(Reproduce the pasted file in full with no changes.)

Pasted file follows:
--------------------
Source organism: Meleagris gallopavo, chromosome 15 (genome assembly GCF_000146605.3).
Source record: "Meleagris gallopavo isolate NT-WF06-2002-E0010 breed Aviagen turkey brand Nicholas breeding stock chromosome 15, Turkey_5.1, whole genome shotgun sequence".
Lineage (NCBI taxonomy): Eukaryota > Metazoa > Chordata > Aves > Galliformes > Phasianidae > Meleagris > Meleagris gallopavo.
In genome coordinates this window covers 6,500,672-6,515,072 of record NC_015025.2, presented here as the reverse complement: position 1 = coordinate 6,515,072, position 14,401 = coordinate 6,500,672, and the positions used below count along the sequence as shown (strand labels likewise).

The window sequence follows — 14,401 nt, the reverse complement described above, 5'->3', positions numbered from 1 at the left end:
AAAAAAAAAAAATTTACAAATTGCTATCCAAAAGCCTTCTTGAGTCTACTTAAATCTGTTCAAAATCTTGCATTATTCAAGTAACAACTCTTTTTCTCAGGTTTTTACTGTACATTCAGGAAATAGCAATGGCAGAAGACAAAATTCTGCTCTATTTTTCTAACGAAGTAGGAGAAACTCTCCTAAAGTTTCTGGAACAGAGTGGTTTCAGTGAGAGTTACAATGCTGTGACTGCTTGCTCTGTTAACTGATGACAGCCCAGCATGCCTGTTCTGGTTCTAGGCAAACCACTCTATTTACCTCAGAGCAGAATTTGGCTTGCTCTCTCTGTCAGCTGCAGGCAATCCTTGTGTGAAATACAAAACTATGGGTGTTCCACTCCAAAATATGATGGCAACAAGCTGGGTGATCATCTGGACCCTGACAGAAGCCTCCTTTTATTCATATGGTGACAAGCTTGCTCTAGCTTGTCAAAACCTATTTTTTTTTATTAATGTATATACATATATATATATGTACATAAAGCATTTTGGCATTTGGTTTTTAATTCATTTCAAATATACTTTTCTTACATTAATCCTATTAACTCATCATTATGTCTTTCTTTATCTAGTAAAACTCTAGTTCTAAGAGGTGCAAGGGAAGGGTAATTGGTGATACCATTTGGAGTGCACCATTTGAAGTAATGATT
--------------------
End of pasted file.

Source organism: Meleagris gallopavo, chromosome 15 (genome assembly GCF_000146605.3).
Source record: "Meleagris gallopavo isolate NT-WF06-2002-E0010 breed Aviagen turkey brand Nicholas breeding stock chromosome 15, Turkey_5.1, whole genome shotgun sequence".
Lineage (NCBI taxonomy): Eukaryota > Metazoa > Chordata > Aves > Galliformes > Phasianidae > Meleagris > Meleagris gallopavo.
In genome coordinates this window covers 6,500,672-6,515,072 of record NC_015025.2, presented here as the reverse complement: position 1 = coordinate 6,515,072, position 14,401 = coordinate 6,500,672, and the positions used below count along the sequence as shown (strand labels likewise).

The window sequence follows — 14,401 nt, the reverse complement described above, 5'->3', positions numbered from 1 at the left end:
AAAAAAAAAAAATTTACAAATTGCTATCCAAAAGCCTTCTTGAGTCTACTTAAATCTGTTCAAAATCTTGCATTATTCAAGTAACAACTCTTTTTCTCAGGTTTTTACTGTACATTCAGGAAATAGCAATGGCAGAAGACAAAATTCTGCTCTATTTTTCTAACGAAGTAGGAGAAACTCTCCTAAAGTTTCTGGAACAGAGTGGTTTCAGTGAGAGTTACAATGCTGTGACTGCTTGCTCTGTTAACTGATGACAGCCCAGCATGCCTGTTCTGGTTCTAGGCAAACCACTCTATTTACCTCAGAGCAGAATTTGGCTTGCTCTCTCTGTCAGCTGCAGGCAATCCTTGTGTGAAATACAAAACTATGGGTGTTCCACTCCAAAATATGATGGCAACAAGCTGGGTGATCATCTGGACCCTGACAGAAGCCTCCTTTTATTCATATGGTGACAAGCTTGCTCTAGCTTGTCAAAACCTATTTTTTTTTATTAATGTATATACATATATATATATGTACATAAAGCATTTTGGCATTTGGTTTTTAATTCATTTCAAATATACTTTTCTTACATTAATCCTATTAACTCATCATTATGTCTTTCTTTATCTAGTAAAACTCTAGTTCTAAGAGGTGCAAGGGAAGGGTAATTGGTGATACCATTTGGAGTGCACCATTTGAAGTAATGATT